How far have CUS come with EMV?

Most larger credit unions have reis­sued chip-en­abled cards, but some small CUS have lagged — and it’s nearly im­pos­si­ble to get an in­dus­try-wide pic­ture of where adop­tion stands.

Credit Union Journal - - Front Page - BY AARON PASSMAN

MORE THAN TWO YEARS AF­TER THE EMV li­a­bil­ity shift, it re­mains un­clear just how many credit unions have not yet com­pleted their con­ver­sion to se­cure chip-en­abled credit and debit cards.

Nei­ther of the na­tional trade as­so­ci­a­tions nor NCUA track EMV con­ver­sion at a high level, mean­ing any es­ti­mates must come from card ven­dors them­selves.

“There are roughly 6,000 credit unions in the United States and PSCU pro­cesses and rep­re­sents roughly over 1,000 of them,” noted Art Harper, di­rec­tor of card pay­ment so­lu­tions at PSCU in St. Peters­burg, Fla. “I wouldn’t say we defini­tively are the stan­dard in terms of the mar­ket­place … but we are the largest CUSO for credit unions, so we do prob­a­bly rep­re­sent a sub­stan­tial por­tion of that pool. Due to that, I would say the credit union in­dus­try as a whole has been more proac­tively is­su­ing EMV cards than tra­di­tional fi­nan­cial in­sti­tu­tions – i.e. banks.”

Harper said only about one per­cent of PSCU’S credit card clients are not cur­rently live with EMV – fewer than 30 credit unions, he said – while on the debit side, PSCU has fewer than 100 clients left to con­vert.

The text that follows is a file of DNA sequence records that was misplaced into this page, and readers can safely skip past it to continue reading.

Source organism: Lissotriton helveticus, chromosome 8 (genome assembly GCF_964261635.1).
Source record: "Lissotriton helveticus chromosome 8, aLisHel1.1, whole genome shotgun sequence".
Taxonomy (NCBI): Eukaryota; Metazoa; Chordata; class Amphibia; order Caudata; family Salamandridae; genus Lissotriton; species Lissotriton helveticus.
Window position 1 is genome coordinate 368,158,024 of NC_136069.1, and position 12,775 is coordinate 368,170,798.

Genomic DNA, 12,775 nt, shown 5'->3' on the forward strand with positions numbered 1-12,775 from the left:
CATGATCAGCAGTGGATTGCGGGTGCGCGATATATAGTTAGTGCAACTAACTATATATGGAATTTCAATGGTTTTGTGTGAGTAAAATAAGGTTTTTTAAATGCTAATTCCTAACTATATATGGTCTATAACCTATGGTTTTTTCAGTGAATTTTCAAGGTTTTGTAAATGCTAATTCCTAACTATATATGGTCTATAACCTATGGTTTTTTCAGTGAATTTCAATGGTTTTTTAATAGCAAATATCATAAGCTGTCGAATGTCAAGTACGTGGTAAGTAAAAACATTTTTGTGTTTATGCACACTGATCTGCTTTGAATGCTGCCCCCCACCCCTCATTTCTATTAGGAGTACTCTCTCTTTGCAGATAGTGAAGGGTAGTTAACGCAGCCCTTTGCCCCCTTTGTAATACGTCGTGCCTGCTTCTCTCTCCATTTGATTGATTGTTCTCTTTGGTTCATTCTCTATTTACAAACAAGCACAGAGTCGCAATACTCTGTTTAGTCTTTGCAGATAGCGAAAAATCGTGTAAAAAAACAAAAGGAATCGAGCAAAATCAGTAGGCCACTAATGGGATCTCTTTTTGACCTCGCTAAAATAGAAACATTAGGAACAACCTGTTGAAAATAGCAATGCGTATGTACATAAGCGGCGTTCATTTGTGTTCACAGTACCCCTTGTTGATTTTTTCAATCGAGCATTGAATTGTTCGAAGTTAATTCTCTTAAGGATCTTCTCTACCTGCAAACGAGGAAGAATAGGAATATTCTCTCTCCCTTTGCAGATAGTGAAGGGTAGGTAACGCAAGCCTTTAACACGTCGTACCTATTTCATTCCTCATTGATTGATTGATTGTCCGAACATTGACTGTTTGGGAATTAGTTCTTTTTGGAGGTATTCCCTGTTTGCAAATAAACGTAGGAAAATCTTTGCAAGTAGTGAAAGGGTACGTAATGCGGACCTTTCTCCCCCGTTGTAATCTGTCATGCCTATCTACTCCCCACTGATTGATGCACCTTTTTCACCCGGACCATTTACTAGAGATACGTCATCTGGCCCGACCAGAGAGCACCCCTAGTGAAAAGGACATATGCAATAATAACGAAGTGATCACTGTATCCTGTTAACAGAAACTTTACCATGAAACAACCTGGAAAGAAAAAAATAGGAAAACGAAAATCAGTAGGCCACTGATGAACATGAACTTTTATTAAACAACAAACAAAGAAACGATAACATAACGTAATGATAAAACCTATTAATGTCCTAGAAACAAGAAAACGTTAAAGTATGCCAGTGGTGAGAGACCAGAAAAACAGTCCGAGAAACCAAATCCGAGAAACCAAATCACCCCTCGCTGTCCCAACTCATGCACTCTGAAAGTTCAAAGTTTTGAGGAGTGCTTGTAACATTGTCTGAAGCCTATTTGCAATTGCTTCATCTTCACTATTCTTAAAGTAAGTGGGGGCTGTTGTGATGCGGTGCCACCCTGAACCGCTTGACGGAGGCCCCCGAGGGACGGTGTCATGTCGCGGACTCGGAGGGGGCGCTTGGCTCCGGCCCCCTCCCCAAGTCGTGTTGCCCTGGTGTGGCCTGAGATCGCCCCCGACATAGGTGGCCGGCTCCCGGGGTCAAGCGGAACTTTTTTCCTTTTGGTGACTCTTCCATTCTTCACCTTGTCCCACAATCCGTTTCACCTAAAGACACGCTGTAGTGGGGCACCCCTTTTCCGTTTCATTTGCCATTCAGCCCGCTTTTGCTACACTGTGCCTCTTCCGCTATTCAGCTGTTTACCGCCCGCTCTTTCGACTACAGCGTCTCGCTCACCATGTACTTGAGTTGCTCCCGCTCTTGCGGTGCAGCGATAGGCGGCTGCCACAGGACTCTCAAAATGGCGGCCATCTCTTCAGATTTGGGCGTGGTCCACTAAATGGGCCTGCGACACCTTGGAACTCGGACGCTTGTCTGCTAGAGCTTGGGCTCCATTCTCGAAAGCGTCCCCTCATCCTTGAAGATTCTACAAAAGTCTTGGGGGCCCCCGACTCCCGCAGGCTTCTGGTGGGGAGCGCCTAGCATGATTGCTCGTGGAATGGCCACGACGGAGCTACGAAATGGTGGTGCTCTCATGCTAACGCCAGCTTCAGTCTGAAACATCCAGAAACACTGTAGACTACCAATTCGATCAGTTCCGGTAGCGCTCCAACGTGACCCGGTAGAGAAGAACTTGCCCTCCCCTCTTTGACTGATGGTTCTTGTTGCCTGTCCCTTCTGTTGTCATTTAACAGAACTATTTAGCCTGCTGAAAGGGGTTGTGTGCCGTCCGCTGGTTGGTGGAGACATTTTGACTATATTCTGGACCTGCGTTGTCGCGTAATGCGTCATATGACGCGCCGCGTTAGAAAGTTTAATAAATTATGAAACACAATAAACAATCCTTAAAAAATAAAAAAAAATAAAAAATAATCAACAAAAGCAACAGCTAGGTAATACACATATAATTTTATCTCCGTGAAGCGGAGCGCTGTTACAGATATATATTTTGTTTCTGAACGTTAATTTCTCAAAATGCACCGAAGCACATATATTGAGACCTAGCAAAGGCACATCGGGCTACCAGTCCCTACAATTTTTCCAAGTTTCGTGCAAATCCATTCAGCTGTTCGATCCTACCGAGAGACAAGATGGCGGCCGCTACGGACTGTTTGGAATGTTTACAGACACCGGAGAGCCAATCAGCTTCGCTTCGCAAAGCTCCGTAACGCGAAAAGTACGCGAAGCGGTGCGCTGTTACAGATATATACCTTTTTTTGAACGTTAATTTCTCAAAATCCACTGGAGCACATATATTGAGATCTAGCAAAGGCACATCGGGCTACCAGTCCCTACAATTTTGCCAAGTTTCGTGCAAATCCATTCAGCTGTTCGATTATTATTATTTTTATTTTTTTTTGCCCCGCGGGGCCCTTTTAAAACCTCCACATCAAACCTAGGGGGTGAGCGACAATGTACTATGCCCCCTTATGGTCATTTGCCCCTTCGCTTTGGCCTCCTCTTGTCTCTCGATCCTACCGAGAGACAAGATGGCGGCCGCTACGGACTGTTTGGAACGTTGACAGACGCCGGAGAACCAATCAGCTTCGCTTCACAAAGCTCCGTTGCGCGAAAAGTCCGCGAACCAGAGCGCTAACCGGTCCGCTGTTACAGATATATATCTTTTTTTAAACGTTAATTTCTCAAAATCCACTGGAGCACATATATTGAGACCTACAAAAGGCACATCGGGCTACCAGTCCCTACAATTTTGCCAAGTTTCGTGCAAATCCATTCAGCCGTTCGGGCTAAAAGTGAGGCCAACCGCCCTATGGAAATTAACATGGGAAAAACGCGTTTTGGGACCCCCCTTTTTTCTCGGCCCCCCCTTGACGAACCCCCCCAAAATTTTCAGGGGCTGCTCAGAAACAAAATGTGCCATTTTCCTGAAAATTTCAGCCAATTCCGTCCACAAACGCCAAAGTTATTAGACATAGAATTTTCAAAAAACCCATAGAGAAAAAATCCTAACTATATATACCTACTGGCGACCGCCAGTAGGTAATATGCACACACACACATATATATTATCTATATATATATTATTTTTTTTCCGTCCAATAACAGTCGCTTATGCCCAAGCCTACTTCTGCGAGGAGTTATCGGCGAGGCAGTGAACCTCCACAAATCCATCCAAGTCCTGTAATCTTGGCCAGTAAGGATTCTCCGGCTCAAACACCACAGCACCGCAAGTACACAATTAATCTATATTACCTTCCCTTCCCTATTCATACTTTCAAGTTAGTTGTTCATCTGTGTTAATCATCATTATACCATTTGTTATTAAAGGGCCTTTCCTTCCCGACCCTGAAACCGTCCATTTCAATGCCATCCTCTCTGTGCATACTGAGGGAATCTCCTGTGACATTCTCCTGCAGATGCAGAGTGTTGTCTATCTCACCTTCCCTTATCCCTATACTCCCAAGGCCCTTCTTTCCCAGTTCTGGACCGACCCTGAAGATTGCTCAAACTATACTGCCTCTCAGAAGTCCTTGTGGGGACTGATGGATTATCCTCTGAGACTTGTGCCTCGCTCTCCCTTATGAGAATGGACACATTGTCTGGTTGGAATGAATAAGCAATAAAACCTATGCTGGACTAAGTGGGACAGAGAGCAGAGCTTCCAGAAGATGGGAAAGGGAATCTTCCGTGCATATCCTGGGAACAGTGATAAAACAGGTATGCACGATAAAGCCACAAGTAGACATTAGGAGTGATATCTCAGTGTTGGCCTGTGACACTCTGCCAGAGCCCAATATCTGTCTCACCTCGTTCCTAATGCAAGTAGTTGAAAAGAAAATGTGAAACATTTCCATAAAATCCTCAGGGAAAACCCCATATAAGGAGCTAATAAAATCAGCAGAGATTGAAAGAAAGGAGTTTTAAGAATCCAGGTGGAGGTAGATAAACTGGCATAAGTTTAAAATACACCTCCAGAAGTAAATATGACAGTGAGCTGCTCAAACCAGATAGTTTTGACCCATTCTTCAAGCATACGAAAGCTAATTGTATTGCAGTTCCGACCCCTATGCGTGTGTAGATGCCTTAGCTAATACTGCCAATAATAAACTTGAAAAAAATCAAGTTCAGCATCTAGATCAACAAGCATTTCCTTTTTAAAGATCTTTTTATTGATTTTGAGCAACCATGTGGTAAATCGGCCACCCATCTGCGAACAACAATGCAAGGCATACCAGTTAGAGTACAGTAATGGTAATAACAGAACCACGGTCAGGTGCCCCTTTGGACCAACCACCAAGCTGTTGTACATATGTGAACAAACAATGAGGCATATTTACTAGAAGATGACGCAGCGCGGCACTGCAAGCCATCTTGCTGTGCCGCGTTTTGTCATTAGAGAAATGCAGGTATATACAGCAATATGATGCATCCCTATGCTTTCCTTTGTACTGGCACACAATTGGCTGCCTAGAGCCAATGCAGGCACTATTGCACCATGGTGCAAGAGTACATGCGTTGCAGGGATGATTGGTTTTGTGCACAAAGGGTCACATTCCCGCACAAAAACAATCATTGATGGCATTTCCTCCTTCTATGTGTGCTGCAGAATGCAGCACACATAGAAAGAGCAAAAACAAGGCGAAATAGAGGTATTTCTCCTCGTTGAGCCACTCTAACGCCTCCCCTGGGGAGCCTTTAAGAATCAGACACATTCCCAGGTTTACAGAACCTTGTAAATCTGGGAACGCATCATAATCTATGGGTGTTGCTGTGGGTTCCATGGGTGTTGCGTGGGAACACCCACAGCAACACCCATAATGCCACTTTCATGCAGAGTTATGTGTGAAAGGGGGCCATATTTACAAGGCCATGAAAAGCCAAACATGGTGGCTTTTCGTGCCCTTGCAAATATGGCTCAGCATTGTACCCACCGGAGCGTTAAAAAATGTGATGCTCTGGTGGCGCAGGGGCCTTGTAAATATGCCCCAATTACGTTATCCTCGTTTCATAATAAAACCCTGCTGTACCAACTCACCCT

CO-OP Fi­nan­cial Ser­vices, an­other ma­jor ven­dor of card pro­cess­ing ser­vices, could not say how many credit unions it pro­vides with card ser­vices, but said about 600 clients are cur­rently live with EMV with an­other 200 in the process.

Michelle Thorn­ton, di­rec­tor of prod­uct de­vel­op­ment at CO-OP, sug­gested that across the bank­ing in­dus­try adop­tion is likely at about 65 per­cent, adding, “I don’t think credit unions are any fur­ther be­hind than com­mu­nity banks.”

The credit union ser­vice or­ga­ni­za­tion CSCU has just un­der 2,000 mem­ber-own­ers, and Di­rec­tor of Pay­ments Strat­egy Lou Grilli told CU Jour­nal that about 75 per­cent of the CUSO’S credit card clients have reis­sued Emv-en­abled plas­tic, along with about 50 per­cent of its debit card clients.

Grilli noted that EMV con­ver­sion ac­tu­ally has two dif­fer­ent stages – en­abling and reis­suance. All CSCU credit card clients are Emv-en­abled, he said, and all but about five credit unions on the debit side are Emv-en­abled.


The pur­pose of the li­a­bil­ity shift was to en­sure that in the event of a data breach, the party in­volved in the trans­ac­tion – whether mer­chant or fi­nan­cial in­sti­tu­tion – that was less se­cure would be li­able for any losses. So why haven’t credit unions reached 100 per­cent adop­tion?

The con­sen­sus among most an­a­lysts was that those in­sti­tu­tions that have not yet com­pleted con­ver­sion to EMV are smaller credit unions, an as­sump­tion borne out anec­do­tally by many and specif­i­cally by a rep­re­sen­ta­tive from Van­tiv.

“We do not have [con­ver­sion rates] bro­ken out by as­set size, but at the end of [Q3 2017], 27 per­cent of our FIS had not started an EMV project to con­vert their card base,” Van­tiv reps told CU Jour­nal. “The ma­jor­ity of those clients are smaller, ‘com­mu­nity size’ clients.”

One thing that could be hold­ing back some re­main­ing credit unions from con­vert­ing, sug­gested PSCU’S Harper, is the com­bi­na­tion of higher-pri­or­ity needs.